The shrinking pool of eligible candidates for military service is a challenge for National Guard recruiting, she said. Obesity, mental health disorders, criminal backgrounds and lack of education are all disqualifiers for military service. In addition, low unemployment rates make it more difficult to recruit, she said.
"The Soldiers and Airmen who do join us, when I see them, I am excited about our future," Gordon said. "They are great service members. Very bright, enthusiastic, energetic and the solutions that come from their minds are remarkable. They bring a diversity of thought and spirit ... We need people on our staffs and in our formations who will think differently ... We need to embrace and celebrate these differences, and I believe we can overcome the challenges that face us."
In closing, Gordon made the same three pledges to the luncheon audience that she made to Governor Kay Ivey when she took command of the Alabama National Guard. They are: a promise to lead the organization with integrity, a commitment to true equal opportunity and to promote those with the knowledge, skill sets and potential to succeed at the next level; and a promise to create an environment where personal and professional growth and mentoring are encouraged.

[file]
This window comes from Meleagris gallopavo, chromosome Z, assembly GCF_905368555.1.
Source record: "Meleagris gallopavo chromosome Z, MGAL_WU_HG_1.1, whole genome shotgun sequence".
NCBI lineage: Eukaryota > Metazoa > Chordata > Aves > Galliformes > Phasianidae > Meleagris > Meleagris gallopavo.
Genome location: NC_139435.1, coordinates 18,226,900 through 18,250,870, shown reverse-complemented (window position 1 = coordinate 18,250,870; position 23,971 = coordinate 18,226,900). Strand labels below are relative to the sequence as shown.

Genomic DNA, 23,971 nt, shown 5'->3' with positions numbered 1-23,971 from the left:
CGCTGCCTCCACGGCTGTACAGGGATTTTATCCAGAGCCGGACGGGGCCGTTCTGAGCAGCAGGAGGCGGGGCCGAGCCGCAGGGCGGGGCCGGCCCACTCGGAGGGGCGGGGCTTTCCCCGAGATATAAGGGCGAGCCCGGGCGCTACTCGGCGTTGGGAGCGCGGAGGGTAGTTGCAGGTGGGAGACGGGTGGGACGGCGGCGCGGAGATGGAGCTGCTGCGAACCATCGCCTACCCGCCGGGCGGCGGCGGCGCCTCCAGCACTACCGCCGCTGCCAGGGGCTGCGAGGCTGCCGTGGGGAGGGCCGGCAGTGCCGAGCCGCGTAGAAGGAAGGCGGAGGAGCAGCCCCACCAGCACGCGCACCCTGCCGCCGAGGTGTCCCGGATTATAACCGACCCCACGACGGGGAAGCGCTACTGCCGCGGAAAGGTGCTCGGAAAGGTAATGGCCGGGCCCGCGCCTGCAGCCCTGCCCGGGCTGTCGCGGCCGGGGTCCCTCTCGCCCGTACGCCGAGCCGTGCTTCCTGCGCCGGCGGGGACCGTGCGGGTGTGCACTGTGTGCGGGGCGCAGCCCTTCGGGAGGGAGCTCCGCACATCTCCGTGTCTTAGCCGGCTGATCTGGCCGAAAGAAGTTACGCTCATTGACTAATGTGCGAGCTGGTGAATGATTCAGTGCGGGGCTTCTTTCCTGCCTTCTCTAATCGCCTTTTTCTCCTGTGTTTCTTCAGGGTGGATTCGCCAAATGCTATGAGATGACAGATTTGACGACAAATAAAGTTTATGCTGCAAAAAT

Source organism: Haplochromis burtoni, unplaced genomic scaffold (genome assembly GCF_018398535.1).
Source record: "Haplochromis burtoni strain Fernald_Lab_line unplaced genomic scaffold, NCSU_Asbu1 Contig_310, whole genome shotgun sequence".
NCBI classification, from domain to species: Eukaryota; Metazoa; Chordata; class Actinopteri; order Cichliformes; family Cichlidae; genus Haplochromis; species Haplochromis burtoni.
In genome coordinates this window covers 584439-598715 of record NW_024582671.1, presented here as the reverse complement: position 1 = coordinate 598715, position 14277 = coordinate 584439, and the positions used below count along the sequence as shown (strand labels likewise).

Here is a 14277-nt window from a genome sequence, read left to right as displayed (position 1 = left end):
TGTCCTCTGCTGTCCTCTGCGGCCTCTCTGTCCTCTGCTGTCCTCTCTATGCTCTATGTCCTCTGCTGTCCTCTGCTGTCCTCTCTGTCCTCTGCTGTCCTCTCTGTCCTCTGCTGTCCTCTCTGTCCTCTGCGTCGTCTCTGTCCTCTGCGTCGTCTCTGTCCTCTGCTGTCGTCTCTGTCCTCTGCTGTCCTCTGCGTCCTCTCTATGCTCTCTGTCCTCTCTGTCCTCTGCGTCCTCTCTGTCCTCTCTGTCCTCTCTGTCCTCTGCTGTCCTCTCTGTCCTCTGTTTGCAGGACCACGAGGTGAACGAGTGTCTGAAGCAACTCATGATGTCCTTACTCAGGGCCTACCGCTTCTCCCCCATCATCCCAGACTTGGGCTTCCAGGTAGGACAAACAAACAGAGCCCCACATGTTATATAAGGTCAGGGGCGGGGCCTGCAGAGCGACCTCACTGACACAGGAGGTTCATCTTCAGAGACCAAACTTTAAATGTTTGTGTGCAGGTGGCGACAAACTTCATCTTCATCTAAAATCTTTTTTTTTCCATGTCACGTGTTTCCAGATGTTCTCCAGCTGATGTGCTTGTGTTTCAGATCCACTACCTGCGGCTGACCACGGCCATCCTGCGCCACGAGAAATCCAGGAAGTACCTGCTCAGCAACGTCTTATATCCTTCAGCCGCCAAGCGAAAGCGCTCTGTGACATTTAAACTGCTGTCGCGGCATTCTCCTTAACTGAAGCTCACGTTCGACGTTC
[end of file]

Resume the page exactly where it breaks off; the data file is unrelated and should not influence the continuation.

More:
The Guard "has not only the best warriors, but also the best citizens, employees and leaders in our communities," Gordon said. "We want to ensure we have a world class force ... We've come a long way in the military with attitudes. We are becoming more inclusive."
As the first female general in the Alabama National Guard and its first female adjutant general, Gordon represents the Guard's inclusivity and diversity."But, I don't see myself as a trailblazer or someone who is breaking the glass ceiling," she said. "I see myself as someone who has worked hard in every job I was given, and someone who had the military and civilian education so that I was ready when opportunities presented themselves ... When people say I am a female Soldier, I say 'No, I am a Soldier who just happens to be a female.'"